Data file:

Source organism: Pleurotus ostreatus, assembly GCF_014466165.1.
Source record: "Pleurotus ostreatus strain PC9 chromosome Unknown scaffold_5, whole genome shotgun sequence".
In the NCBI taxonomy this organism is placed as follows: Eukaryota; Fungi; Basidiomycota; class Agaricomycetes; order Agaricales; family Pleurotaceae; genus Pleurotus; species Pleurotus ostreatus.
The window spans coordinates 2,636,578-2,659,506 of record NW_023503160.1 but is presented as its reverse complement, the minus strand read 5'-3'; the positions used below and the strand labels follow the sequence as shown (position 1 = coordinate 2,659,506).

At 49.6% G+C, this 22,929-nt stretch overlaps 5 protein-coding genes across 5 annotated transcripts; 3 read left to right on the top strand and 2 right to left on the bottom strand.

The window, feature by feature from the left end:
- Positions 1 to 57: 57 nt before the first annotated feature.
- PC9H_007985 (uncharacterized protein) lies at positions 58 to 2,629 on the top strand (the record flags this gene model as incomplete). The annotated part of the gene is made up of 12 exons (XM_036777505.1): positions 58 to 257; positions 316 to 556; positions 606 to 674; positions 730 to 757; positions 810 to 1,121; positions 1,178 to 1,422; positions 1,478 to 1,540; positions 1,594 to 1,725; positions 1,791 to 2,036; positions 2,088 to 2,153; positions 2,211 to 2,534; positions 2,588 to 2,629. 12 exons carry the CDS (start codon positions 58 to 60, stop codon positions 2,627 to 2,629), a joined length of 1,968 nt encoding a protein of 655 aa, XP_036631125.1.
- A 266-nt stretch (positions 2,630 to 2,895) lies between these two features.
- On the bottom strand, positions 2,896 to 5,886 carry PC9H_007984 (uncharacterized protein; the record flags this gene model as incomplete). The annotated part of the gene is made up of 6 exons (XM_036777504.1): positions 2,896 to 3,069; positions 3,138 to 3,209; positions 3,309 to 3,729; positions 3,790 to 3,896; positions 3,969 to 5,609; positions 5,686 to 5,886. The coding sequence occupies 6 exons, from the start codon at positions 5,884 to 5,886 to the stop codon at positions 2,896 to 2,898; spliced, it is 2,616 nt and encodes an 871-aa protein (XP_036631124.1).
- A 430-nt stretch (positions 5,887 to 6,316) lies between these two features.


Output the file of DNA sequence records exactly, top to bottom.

Source organism: Pleurotus ostreatus, assembly GCF_014466165.1.
Source record: "Pleurotus ostreatus strain PC9 chromosome Unknown scaffold_5, whole genome shotgun sequence".
In the NCBI taxonomy this organism is placed as follows: Eukaryota; Fungi; Basidiomycota; class Agaricomycetes; order Agaricales; family Pleurotaceae; genus Pleurotus; species Pleurotus ostreatus.
The window spans coordinates 2,636,578-2,659,506 of record NW_023503160.1 but is presented as its reverse complement, the minus strand read 5'-3'; the positions used below and the strand labels follow the sequence as shown (position 1 = coordinate 2,659,506).

At 49.6% G+C, this 22,929-nt stretch overlaps 5 protein-coding genes across 5 annotated transcripts; 3 read left to right on the top strand and 2 right to left on the bottom strand.

The window, feature by feature from the left end:
- Positions 1 to 57: 57 nt before the first annotated feature.
- PC9H_007985 (uncharacterized protein) lies at positions 58 to 2,629 on the top strand (the record flags this gene model as incomplete). The annotated part of the gene is made up of 12 exons (XM_036777505.1): positions 58 to 257; positions 316 to 556; positions 606 to 674; positions 730 to 757; positions 810 to 1,121; positions 1,178 to 1,422; positions 1,478 to 1,540; positions 1,594 to 1,725; positions 1,791 to 2,036; positions 2,088 to 2,153; positions 2,211 to 2,534; positions 2,588 to 2,629. 12 exons carry the CDS (start codon positions 58 to 60, stop codon positions 2,627 to 2,629), a joined length of 1,968 nt encoding a protein of 655 aa, XP_036631125.1.
- A 266-nt stretch (positions 2,630 to 2,895) lies between these two features.
- On the bottom strand, positions 2,896 to 5,886 carry PC9H_007984 (uncharacterized protein; the record flags this gene model as incomplete). The annotated part of the gene is made up of 6 exons (XM_036777504.1): positions 2,896 to 3,069; positions 3,138 to 3,209; positions 3,309 to 3,729; positions 3,790 to 3,896; positions 3,969 to 5,609; positions 5,686 to 5,886. The coding sequence occupies 6 exons, from the start codon at positions 5,884 to 5,886 to the stop codon at positions 2,896 to 2,898; spliced, it is 2,616 nt and encodes an 871-aa protein (XP_036631124.1).
- A 430-nt stretch (positions 5,887 to 6,316) lies between these two features.